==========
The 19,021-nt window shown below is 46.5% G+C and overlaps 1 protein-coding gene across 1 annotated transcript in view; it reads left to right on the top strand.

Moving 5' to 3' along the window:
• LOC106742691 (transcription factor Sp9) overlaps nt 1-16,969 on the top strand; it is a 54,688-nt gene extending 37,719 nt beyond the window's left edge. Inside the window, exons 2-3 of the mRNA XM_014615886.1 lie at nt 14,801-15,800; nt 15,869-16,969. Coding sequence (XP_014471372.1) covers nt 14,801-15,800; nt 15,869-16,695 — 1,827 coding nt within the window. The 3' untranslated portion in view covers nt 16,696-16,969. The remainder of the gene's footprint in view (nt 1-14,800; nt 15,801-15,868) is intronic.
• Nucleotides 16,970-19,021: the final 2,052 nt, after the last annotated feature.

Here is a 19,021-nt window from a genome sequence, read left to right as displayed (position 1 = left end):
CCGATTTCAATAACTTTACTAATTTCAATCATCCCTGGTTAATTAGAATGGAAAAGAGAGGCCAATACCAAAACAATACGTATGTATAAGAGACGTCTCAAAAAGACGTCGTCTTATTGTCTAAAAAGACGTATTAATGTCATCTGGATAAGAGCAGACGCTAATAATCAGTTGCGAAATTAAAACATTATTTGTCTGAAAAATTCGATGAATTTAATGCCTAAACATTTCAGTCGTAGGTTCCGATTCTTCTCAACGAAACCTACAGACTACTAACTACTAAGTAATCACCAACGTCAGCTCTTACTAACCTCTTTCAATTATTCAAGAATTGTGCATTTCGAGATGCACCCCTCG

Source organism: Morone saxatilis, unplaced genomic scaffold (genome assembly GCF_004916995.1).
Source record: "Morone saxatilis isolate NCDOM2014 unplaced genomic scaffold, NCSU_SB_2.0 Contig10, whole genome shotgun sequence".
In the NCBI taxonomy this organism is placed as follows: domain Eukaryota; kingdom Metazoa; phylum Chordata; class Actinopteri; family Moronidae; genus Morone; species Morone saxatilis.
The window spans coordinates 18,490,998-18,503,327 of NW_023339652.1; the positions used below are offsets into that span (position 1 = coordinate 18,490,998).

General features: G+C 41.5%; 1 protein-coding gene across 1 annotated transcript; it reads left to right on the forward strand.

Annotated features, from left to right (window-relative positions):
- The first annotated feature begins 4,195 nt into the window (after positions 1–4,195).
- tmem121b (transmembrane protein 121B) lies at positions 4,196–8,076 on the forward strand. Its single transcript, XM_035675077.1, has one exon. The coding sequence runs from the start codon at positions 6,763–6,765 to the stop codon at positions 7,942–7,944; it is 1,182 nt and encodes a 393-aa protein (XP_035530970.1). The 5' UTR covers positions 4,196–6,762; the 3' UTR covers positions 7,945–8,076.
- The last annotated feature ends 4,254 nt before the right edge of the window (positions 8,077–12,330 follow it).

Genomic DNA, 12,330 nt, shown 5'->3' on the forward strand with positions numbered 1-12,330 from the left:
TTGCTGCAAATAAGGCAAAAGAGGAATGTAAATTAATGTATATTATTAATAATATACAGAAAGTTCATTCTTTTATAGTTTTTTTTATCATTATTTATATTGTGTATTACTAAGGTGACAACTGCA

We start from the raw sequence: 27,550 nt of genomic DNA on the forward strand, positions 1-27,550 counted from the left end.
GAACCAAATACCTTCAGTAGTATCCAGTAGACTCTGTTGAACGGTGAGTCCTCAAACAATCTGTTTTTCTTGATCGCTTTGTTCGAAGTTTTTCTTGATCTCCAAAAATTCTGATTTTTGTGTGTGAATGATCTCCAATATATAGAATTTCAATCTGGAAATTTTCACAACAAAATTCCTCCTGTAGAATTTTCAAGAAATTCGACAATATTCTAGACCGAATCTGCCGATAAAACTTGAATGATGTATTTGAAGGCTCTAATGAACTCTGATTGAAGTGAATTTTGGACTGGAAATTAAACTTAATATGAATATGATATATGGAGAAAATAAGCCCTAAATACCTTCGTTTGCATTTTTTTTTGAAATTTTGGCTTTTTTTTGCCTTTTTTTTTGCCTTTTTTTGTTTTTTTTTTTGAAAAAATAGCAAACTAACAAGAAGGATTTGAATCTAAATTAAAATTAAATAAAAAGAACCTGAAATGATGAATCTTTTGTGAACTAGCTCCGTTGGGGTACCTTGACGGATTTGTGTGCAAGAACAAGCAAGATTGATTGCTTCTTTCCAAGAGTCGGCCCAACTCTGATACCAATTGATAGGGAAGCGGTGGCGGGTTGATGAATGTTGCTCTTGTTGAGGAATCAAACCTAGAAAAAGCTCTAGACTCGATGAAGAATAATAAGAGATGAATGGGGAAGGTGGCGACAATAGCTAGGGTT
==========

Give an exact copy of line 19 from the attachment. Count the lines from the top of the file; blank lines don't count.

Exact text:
GAACCAAATACCTTCAGTAGTATCCAGTAGACTCTGTTGAACGGTGAGTCCTCAAACAATCTGTTTTTCTTGATCGCTTTGTTCGAAGTTTTTCTTGATCTCCAAAAATTCTGATTTTTGTGTGTGAATGATCTCCAATATATAGAATTTCAATCTGGAAATTTTCACAACAAAATTCCTCCTGTAGAATTTTCAAGAAATTCGACAATATTCTAGACCGAATCTGCCGATAAAACTTGAATGATGTATTTGAAGGCTCTAATGAACTCTGATTGAAGTGAATTTTGGACTGGAAATTAAACTTAATATGAATATGATATATGGAGAAAATAAGCCCTAAATACCTTCGTTTGCATTTTTTTTTGAAATTTTGGCTTTTTTTTGCCTTTTTTTTTGCCTTTTTTTGTTTTTTTTTTTGAAAAAATAGCAAACTAACAAGAAGGATTTGAATCTAAATTAAAATTAAATAAAAAGAACCTGAAATGATGAATCTTTTGTGAACTAGCTCCGTTGGGGTACCTTGACGGATTTGTGTGCAAGAACAAGCAAGATTGATTGCTTCTTTCCAAGAGTCGGCCCAACTCTGATACCAATTGATAGGGAAGCGGTGGCGGGTTGATGAATGTTGCTCTTGTTGAGGAATCAAACCTAGAAAAAGCTCTAGACTCGATGAAGAATAATAAGAGATGAATGGGGAAGGTGGCGACAATAGCTAGGGTT